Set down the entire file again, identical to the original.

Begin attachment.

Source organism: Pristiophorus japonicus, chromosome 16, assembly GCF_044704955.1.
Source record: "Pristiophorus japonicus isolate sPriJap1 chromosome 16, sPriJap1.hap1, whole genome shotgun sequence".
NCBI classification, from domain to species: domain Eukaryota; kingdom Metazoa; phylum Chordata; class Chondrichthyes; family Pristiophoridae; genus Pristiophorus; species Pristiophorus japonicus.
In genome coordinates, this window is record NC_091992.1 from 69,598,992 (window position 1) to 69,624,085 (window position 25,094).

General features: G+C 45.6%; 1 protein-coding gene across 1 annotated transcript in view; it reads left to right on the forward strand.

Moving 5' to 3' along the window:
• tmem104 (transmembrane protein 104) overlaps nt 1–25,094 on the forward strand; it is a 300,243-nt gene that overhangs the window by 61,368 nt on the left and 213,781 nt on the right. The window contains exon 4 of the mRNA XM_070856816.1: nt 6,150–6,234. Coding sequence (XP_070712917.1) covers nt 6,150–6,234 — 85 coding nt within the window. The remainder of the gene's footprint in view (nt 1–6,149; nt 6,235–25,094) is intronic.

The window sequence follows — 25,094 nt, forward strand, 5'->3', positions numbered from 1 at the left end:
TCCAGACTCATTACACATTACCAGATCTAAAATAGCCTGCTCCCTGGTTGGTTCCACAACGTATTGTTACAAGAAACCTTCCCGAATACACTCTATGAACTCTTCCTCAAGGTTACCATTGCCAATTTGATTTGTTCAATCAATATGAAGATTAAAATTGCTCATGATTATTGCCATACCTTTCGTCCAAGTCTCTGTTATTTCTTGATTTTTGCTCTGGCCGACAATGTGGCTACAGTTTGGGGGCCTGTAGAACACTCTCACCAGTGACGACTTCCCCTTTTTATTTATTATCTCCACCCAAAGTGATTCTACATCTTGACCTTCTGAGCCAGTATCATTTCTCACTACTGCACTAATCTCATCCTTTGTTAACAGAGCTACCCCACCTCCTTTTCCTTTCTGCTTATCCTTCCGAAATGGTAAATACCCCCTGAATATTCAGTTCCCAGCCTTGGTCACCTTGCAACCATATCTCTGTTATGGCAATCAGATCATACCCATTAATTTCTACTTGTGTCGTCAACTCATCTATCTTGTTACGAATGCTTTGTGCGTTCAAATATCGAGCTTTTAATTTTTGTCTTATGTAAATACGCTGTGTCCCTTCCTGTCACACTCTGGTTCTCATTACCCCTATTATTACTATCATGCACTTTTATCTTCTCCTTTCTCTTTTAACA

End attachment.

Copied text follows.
Source organism: Pristiophorus japonicus, chromosome 16, assembly GCF_044704955.1.
Source record: "Pristiophorus japonicus isolate sPriJap1 chromosome 16, sPriJap1.hap1, whole genome shotgun sequence".
NCBI classification, from domain to species: domain Eukaryota; kingdom Metazoa; phylum Chordata; class Chondrichthyes; family Pristiophoridae; genus Pristiophorus; species Pristiophorus japonicus.
In genome coordinates, this window is record NC_091992.1 from 69,598,992 (window position 1) to 69,624,085 (window position 25,094).

General features: G+C 45.6%; 1 protein-coding gene across 1 annotated transcript in view; it reads left to right on the forward strand.

Moving 5' to 3' along the window:
• tmem104 (transmembrane protein 104) overlaps nt 1–25,094 on the forward strand; it is a 300,243-nt gene that overhangs the window by 61,368 nt on the left and 213,781 nt on the right. The window contains exon 4 of the mRNA XM_070856816.1: nt 6,150–6,234. Coding sequence (XP_070712917.1) covers nt 6,150–6,234 — 85 coding nt within the window. The remainder of the gene's footprint in view (nt 1–6,149; nt 6,235–25,094) is intronic.

The window sequence follows — 25,094 nt, forward strand, 5'->3', positions numbered from 1 at the left end:
TCCAGACTCATTACACATTACCAGATCTAAAATAGCCTGCTCCCTGGTTGGTTCCACAACGTATTGTTACAAGAAACCTTCCCGAATACACTCTATGAACTCTTCCTCAAGGTTACCATTGCCAATTTGATTTGTTCAATCAATATGAAGATTAAAATTGCTCATGATTATTGCCATACCTTTCGTCCAAGTCTCTGTTATTTCTTGATTTTTGCTCTGGCCGACAATGTGGCTACAGTTTGGGGGCCTGTAGAACACTCTCACCAGTGACGACTTCCCCTTTTTATTTATTATCTCCACCCAAAGTGATTCTACATCTTGACCTTCTGAGCCAGTATCATTTCTCACTACTGCACTAATCTCATCCTTTGTTAACAGAGCTACCCCACCTCCTTTTCCTTTCTGCTTATCCTTCCGAAATGGTAAATACCCCCTGAATATTCAGTTCCCAGCCTTGGTCACCTTGCAACCATATCTCTGTTATGGCAATCAGATCATACCCATTAATTTCTACTTGTGTCGTCAACTCATCTATCTTGTTACGAATGCTTTGTGCGTTCAAATATCGAGCTTTTAATTTTTGTCTTATGTAAATACGCTGTGTCCCTTCCTGTCACACTCTGGTTCTCATTACCCCTATTATTACTATCATGCACTTTTATCTTCTCCTTTCTCTTTTAACA